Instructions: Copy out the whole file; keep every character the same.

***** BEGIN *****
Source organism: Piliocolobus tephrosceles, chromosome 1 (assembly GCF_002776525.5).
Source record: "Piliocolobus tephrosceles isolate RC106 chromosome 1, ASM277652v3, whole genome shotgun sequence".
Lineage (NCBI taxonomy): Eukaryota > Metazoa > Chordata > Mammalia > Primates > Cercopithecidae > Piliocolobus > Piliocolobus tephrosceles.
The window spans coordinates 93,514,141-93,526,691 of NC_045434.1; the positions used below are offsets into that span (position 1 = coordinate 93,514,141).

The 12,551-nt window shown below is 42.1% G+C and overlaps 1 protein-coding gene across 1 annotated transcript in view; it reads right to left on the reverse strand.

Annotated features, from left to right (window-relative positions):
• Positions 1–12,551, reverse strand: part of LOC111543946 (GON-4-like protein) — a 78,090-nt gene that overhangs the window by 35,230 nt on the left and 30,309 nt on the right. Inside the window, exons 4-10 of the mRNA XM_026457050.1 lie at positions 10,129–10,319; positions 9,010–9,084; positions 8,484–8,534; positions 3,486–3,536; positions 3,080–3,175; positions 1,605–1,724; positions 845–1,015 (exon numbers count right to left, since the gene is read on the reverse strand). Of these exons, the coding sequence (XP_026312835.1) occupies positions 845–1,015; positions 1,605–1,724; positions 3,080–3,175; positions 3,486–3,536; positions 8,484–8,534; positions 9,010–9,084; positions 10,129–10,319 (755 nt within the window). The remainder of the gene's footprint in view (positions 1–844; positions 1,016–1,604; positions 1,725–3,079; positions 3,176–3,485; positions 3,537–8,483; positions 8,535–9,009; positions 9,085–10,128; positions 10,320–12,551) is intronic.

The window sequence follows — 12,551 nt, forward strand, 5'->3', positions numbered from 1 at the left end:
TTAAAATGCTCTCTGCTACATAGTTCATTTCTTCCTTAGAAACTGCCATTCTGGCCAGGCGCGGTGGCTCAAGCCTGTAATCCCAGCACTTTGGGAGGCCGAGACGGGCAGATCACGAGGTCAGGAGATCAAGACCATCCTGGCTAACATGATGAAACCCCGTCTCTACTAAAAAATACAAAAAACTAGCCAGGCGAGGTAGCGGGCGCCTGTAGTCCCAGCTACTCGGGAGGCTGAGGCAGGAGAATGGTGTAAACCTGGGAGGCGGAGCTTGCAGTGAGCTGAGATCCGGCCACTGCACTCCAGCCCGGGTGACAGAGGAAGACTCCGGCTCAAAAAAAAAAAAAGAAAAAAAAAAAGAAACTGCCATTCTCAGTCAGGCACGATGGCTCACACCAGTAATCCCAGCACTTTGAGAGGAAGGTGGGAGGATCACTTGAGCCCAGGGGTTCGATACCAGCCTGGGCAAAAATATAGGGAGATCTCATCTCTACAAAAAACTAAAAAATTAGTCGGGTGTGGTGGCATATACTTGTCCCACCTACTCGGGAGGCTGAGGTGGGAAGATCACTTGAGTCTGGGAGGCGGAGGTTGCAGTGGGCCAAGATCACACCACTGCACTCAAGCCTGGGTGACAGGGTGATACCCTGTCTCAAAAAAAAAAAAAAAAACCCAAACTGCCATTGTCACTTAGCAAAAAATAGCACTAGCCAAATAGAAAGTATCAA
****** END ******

Source organism: Piliocolobus tephrosceles, chromosome 1 (assembly GCF_002776525.5).
Source record: "Piliocolobus tephrosceles isolate RC106 chromosome 1, ASM277652v3, whole genome shotgun sequence".
Lineage (NCBI taxonomy): Eukaryota > Metazoa > Chordata > Mammalia > Primates > Cercopithecidae > Piliocolobus > Piliocolobus tephrosceles.
The window spans coordinates 93,514,141-93,526,691 of NC_045434.1; the positions used below are offsets into that span (position 1 = coordinate 93,514,141).

The 12,551-nt window shown below is 42.1% G+C and overlaps 1 protein-coding gene across 1 annotated transcript in view; it reads right to left on the reverse strand.

Annotated features, from left to right (window-relative positions):
• Positions 1–12,551, reverse strand: part of LOC111543946 (GON-4-like protein) — a 78,090-nt gene that overhangs the window by 35,230 nt on the left and 30,309 nt on the right. Inside the window, exons 4-10 of the mRNA XM_026457050.1 lie at positions 10,129–10,319; positions 9,010–9,084; positions 8,484–8,534; positions 3,486–3,536; positions 3,080–3,175; positions 1,605–1,724; positions 845–1,015 (exon numbers count right to left, since the gene is read on the reverse strand). Of these exons, the coding sequence (XP_026312835.1) occupies positions 845–1,015; positions 1,605–1,724; positions 3,080–3,175; positions 3,486–3,536; positions 8,484–8,534; positions 9,010–9,084; positions 10,129–10,319 (755 nt within the window). The remainder of the gene's footprint in view (positions 1–844; positions 1,016–1,604; positions 1,725–3,079; positions 3,176–3,485; positions 3,537–8,483; positions 8,535–9,009; positions 9,085–10,128; positions 10,320–12,551) is intronic.

The window sequence follows — 12,551 nt, forward strand, 5'->3', positions numbered from 1 at the left end:
TTAAAATGCTCTCTGCTACATAGTTCATTTCTTCCTTAGAAACTGCCATTCTGGCCAGGCGCGGTGGCTCAAGCCTGTAATCCCAGCACTTTGGGAGGCCGAGACGGGCAGATCACGAGGTCAGGAGATCAAGACCATCCTGGCTAACATGATGAAACCCCGTCTCTACTAAAAAATACAAAAAACTAGCCAGGCGAGGTAGCGGGCGCCTGTAGTCCCAGCTACTCGGGAGGCTGAGGCAGGAGAATGGTGTAAACCTGGGAGGCGGAGCTTGCAGTGAGCTGAGATCCGGCCACTGCACTCCAGCCCGGGTGACAGAGGAAGACTCCGGCTCAAAAAAAAAAAAAGAAAAAAAAAAAGAAACTGCCATTCTCAGTCAGGCACGATGGCTCACACCAGTAATCCCAGCACTTTGAGAGGAAGGTGGGAGGATCACTTGAGCCCAGGGGTTCGATACCAGCCTGGGCAAAAATATAGGGAGATCTCATCTCTACAAAAAACTAAAAAATTAGTCGGGTGTGGTGGCATATACTTGTCCCACCTACTCGGGAGGCTGAGGTGGGAAGATCACTTGAGTCTGGGAGGCGGAGGTTGCAGTGGGCCAAGATCACACCACTGCACTCAAGCCTGGGTGACAGGGTGATACCCTGTCTCAAAAAAAAAAAAAAAAACCCAAACTGCCATTGTCACTTAGCAAAAAATAGCACTAGCCAAATAGAAAGTATCAA